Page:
Jarnhamar said:
Not sure if it's a clever Photoshop but it looked/seemed legit.  Image of a soldier that CBC initially used to depict how many soldiers were deployed to the flood was a silhouette that looked a lot like a German Nazi soldier complete with SS on the helmet. Looks to be changed  now.

1494253085666.jpg
See attached  >:D
 

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Journeyman

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Who knew?    :dunno:
One way to battle future flooding: stop building on flood plains, say experts

"The municipality really doesn't have an incentive to go in and use land-use planning and building codes and communications strategies to tell people that they are at risk of flooding, particularly given that most of the revenue comes from development, it comes from property taxes." Thistlethwaite said. "So they face a real conflict of interest."

"Poor land-use planning at the local level basically goes unpunished and in fact gets rewarded with additional disaster assistance from the province, from the federal government."
LINK


In other flooding news....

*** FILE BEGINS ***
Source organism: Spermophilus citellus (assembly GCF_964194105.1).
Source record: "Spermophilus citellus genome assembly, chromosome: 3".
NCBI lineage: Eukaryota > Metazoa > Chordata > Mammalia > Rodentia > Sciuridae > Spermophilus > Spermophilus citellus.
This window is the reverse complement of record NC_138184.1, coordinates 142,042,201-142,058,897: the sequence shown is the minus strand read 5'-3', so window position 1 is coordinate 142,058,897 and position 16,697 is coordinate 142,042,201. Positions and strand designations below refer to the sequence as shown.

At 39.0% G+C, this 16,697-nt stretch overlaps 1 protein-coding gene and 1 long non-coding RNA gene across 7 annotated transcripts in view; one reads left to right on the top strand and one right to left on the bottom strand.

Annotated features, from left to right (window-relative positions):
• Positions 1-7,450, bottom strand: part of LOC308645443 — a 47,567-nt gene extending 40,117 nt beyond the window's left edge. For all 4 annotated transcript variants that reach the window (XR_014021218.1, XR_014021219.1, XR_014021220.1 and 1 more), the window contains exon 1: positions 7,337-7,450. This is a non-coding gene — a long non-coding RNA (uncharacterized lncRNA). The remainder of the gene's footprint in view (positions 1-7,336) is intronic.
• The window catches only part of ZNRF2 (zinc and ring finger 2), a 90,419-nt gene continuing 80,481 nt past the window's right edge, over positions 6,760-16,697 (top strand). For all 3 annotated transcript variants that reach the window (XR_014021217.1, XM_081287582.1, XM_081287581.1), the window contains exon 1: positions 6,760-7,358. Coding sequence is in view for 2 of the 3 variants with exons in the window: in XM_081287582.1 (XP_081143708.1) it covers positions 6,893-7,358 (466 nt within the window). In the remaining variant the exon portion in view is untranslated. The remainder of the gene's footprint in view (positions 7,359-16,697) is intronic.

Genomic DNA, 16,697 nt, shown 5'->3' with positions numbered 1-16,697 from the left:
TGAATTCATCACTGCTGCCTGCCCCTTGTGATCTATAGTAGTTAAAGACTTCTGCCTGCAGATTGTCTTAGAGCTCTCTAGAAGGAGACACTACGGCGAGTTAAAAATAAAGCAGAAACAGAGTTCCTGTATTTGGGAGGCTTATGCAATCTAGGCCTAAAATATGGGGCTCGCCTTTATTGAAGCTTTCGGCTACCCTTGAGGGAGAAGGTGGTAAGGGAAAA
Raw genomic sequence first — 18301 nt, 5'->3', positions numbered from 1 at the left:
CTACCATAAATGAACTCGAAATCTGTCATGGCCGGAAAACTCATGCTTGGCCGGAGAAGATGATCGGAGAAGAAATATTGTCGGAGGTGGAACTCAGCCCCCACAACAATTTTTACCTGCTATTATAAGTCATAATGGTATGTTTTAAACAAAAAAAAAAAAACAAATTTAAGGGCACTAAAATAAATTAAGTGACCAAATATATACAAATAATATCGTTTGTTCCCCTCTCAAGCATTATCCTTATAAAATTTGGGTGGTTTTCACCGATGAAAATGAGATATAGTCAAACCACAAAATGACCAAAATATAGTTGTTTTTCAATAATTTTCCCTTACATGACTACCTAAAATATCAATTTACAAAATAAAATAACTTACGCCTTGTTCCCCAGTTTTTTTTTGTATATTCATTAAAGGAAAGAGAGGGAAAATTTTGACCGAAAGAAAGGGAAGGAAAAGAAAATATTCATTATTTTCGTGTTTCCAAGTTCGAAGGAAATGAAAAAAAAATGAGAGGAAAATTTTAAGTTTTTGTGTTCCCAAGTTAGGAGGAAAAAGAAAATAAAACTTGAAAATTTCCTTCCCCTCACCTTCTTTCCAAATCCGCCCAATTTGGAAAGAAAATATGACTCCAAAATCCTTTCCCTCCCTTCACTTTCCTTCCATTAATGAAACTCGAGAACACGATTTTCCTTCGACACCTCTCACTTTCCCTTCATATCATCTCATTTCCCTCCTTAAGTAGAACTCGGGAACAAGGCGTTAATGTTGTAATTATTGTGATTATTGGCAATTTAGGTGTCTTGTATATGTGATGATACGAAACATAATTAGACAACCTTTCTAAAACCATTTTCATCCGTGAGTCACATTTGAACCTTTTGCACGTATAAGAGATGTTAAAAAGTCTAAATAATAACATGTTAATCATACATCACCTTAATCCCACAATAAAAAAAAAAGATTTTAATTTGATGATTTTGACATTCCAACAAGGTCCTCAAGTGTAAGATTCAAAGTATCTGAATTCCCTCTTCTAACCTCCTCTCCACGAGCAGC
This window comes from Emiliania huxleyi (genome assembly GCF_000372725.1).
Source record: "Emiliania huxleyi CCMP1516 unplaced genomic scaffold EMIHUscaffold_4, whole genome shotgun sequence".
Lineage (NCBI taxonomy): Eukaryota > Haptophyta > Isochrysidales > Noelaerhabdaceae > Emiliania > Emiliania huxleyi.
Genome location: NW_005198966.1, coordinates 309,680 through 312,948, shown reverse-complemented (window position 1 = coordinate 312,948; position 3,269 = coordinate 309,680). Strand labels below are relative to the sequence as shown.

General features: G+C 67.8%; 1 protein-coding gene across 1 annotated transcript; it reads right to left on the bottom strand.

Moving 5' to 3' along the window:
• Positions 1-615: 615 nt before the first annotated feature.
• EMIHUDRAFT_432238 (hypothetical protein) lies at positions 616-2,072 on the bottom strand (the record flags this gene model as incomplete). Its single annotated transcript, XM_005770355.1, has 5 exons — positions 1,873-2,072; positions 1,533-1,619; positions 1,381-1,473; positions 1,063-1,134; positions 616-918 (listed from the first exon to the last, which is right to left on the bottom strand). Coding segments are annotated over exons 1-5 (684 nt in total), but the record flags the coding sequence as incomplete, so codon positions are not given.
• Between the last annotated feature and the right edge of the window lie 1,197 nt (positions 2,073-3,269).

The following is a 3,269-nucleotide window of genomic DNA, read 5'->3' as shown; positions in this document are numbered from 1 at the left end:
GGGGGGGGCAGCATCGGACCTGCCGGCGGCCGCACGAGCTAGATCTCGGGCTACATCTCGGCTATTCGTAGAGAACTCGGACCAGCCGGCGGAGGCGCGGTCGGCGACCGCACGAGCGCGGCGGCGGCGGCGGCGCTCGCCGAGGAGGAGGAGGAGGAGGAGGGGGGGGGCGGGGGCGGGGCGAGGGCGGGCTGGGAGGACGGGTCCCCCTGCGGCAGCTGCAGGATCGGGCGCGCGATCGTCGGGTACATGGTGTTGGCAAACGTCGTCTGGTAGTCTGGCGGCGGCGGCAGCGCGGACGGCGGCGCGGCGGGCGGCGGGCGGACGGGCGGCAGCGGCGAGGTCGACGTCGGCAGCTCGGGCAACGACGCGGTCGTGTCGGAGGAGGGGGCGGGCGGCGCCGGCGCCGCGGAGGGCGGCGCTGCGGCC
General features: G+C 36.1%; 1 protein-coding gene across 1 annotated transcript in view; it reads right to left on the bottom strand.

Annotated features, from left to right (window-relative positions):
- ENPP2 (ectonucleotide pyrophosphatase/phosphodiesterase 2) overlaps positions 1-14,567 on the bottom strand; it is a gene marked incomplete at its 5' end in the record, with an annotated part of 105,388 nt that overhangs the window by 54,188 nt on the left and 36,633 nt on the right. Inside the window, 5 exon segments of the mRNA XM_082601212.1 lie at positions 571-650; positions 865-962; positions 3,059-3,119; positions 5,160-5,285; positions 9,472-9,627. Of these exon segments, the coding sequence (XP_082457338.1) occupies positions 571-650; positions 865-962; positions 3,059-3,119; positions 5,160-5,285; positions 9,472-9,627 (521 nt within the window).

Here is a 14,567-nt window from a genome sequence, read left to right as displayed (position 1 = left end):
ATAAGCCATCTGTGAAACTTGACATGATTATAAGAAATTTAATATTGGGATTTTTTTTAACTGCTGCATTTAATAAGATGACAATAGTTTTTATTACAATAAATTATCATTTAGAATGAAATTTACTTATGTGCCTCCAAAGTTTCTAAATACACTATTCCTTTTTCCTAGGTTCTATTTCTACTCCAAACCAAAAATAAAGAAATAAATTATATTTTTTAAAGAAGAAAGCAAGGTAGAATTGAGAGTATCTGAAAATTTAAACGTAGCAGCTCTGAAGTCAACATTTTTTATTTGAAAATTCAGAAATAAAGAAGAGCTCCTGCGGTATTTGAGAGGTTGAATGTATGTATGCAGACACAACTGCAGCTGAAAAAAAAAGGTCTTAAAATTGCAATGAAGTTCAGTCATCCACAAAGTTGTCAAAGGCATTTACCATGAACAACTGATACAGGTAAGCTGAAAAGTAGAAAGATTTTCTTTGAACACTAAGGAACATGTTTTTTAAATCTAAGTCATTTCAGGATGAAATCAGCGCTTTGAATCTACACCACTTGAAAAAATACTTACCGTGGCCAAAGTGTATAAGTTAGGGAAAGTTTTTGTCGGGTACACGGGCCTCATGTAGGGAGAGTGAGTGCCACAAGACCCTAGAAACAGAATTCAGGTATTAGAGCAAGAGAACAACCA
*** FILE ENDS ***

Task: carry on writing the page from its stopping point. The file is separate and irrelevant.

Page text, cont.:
Flooding prompts Prince Edward County to declare a state of emergency
LINK

Prince Edward County is just south of Trenton.  They'll be inundated with RCAF people demanding 4-star hotels,  lattes...... and tax-exempt status.  >:D
 

SupersonicMax

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Journeyman said:
They'll be inundated with RCAF people demanding 4-star hotels,  lattes...... and tax-exempt status. 

Coming from you, this is insulting suggesting the RCAF would ask for 4-star hotels...

You know we would ask 5-star hotels!
 

Journeyman

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SupersonicMax said:
Coming from you, this is insulting suggesting the RCAF would ask for 4-star hotels...

You know we would ask 5-star hotels!
Actually, I initially wrote 5-star;  then I realized that there would be non-aircrew involved.  ;D
 

Jarnhamar

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SupersonicMax said:
Coming from you, this is insulting suggesting the RCAF would ask for 4-star hotels...

You know we would ask 5-star hotels!

Aircrew buddy if mine was telling me there's some kind of rule that aircrew are supposed to get individual quarters when on the road for sleeping. I guess like single person hotel rooms?  Said there was quite a bit of drama when people were told because of the budget they would likely be sharing rooms when possible.